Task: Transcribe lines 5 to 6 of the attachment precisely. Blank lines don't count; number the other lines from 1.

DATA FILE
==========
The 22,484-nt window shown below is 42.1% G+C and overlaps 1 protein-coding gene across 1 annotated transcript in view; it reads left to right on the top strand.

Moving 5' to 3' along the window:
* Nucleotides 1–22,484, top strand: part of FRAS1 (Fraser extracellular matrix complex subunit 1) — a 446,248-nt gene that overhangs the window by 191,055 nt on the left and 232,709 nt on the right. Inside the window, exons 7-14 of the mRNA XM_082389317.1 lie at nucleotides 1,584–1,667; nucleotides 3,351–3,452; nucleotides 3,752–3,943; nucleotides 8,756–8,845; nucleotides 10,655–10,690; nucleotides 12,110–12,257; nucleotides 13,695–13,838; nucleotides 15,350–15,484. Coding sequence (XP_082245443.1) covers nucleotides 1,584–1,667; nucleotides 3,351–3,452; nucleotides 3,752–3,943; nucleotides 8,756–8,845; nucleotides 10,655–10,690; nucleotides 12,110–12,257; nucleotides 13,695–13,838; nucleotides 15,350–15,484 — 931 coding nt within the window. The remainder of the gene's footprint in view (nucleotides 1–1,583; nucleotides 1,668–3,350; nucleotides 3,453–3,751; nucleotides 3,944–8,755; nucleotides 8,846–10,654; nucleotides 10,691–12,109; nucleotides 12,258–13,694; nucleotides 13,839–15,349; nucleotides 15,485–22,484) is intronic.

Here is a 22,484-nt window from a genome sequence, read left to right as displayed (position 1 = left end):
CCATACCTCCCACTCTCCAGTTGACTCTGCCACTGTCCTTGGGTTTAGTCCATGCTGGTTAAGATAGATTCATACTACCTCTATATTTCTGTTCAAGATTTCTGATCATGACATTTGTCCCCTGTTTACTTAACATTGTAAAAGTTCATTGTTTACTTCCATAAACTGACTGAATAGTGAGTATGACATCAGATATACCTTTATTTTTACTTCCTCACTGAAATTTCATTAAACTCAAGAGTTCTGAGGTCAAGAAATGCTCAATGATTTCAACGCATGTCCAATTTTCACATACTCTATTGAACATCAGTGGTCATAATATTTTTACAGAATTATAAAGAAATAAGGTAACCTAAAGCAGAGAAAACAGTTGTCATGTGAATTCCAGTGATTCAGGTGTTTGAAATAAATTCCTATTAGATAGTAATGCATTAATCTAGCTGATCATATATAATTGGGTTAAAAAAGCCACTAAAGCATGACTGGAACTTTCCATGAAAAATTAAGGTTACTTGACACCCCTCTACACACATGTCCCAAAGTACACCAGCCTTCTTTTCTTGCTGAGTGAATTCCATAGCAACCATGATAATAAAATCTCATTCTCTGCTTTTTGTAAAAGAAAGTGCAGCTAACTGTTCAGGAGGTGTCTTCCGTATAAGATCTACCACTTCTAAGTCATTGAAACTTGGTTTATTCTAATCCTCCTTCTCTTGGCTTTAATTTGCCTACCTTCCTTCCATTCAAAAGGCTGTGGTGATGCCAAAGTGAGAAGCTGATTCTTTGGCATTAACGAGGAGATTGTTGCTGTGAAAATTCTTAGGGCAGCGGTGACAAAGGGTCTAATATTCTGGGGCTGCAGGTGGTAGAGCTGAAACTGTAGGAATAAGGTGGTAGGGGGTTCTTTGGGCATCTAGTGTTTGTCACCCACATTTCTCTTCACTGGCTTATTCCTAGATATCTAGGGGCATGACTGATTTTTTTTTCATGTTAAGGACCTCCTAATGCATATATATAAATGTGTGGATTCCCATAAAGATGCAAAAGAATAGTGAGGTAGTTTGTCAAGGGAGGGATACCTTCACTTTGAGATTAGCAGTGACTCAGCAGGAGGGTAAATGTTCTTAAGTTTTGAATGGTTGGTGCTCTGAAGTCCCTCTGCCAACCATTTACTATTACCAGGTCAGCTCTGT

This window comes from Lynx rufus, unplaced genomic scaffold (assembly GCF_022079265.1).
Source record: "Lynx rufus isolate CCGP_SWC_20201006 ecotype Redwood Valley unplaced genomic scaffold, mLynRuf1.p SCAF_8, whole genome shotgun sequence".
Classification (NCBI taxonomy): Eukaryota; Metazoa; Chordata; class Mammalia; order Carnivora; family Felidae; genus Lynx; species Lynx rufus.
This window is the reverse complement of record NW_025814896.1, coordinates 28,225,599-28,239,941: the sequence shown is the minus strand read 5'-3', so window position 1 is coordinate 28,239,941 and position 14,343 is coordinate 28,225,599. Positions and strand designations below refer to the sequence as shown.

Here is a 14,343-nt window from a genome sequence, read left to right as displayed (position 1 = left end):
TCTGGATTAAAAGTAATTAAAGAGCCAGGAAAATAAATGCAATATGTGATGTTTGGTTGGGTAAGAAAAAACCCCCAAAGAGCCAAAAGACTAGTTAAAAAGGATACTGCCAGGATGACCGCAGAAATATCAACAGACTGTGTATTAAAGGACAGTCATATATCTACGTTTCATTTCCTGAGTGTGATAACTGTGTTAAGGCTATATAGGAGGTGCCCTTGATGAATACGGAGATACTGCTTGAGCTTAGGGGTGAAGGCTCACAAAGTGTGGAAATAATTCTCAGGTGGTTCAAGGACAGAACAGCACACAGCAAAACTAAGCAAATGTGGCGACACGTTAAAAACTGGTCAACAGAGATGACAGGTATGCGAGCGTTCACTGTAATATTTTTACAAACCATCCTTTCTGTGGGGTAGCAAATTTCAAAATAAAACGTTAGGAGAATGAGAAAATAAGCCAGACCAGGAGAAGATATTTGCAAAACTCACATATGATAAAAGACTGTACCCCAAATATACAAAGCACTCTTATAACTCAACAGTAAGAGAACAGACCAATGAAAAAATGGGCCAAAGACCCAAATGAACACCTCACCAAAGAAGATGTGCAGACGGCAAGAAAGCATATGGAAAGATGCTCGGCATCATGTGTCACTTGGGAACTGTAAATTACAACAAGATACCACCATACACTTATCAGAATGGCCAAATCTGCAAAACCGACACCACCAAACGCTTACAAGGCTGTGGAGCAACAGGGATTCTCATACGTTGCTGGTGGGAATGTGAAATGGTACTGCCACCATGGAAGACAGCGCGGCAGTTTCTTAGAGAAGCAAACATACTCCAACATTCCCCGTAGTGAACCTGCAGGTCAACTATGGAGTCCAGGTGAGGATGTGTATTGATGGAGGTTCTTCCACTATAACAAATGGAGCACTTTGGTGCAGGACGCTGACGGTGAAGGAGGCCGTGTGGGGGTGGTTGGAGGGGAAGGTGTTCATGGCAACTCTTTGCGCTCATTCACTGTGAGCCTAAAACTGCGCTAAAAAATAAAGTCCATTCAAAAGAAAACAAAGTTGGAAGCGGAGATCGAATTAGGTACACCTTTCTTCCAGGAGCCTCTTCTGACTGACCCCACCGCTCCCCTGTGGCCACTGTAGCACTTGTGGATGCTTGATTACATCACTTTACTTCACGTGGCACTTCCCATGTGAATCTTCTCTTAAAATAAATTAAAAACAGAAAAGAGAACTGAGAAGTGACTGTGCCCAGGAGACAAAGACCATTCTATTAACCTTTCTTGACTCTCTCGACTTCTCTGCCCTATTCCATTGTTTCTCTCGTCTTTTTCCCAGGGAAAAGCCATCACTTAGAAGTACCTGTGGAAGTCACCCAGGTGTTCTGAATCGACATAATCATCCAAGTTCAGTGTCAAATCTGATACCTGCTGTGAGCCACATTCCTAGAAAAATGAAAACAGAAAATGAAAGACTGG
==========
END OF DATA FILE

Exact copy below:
CCATACCTCCCACTCTCCAGTTGACTCTGCCACTGTCCTTGGGTTTAGTCCATGCTGGTTAAGATAGATTCATACTACCTCTATATTTCTGTTCAAGATTTCTGATCATGACATTTGTCCCCTGTTTACTTAACATTGTAAAAGTTCATTGTTTACTTCCATAAACTGACTGAATAGTGAGTATGACATCAGATATACCTTTATTTTTACTTCCTCACTGAAATTTCATTAAACTCAAGAGTTCTGAGGTCAAGAAATGCTCAATGATTTCAACGCATGTCCAATTTTCACATACTCTATTGAACATCAGTGGTCATAATATTTTTACAGAATTATAAAGAAATAAGGTAACCTAAAGCAGAGAAAACAGTTGTCATGTGAATTCCAGTGATTCAGGTGTTTGAAATAAATTCCTATTAGATAGTAATGCATTAATCTAGCTGATCATATATAATTGGGTTAAAAAAGCCACTAAAGCATGACTGGAACTTTCCATGAAAAATTAAGGTTACTTGACACCCCTCTACACACATGTCCCAAAGTACACCAGCCTTCTTTTCTTGCTGAGTGAATTCCATAGCAACCATGATAATAAAATCTCATTCTCTGCTTTTTGTAAAAGAAAGTGCAGCTAACTGTTCAGGAGGTGTCTTCCGTATAAGATCTACCACTTCTAAGTCATTGAAACTTGGTTTATTCTAATCCTCCTTCTCTTGGCTTTAATTTGCCTACCTTCCTTCCATTCAAAAGGCTGTGGTGATGCCAAAGTGAGAAGCTGATTCTTTGGCATTAACGAGGAGATTGTTGCTGTGAAAATTCTTAGGGCAGCGGTGACAAAGGGTCTAATATTCTGGGGCTGCAGGTGGTAGAGCTGAAACTGTAGGAATAAGGTGGTAGGGGGTTCTTTGGGCATCTAGTGTTTGTCACCCACATTTCTCTTCACTGGCTTATTCCTAGATATCTAGGGGCATGACTGATTTTTTTTTCATGTTAAGGACCTCCTAATGCATATATATAAATGTGTGGATTCCCATAAAGATGCAAAAGAATAGTGAGGTAGTTTGTCAAGGGAGGGATACCTTCACTTTGAGATTAGCAGTGACTCAGCAGGAGGGTAAATGTTCTTAAGTTTTGAATGGTTGGTGCTCTGAAGTCCCTCTGCCAACCATTTACTATTACCAGGTCAGCTCTGT

This window comes from Lynx rufus, unplaced genomic scaffold (assembly GCF_022079265.1).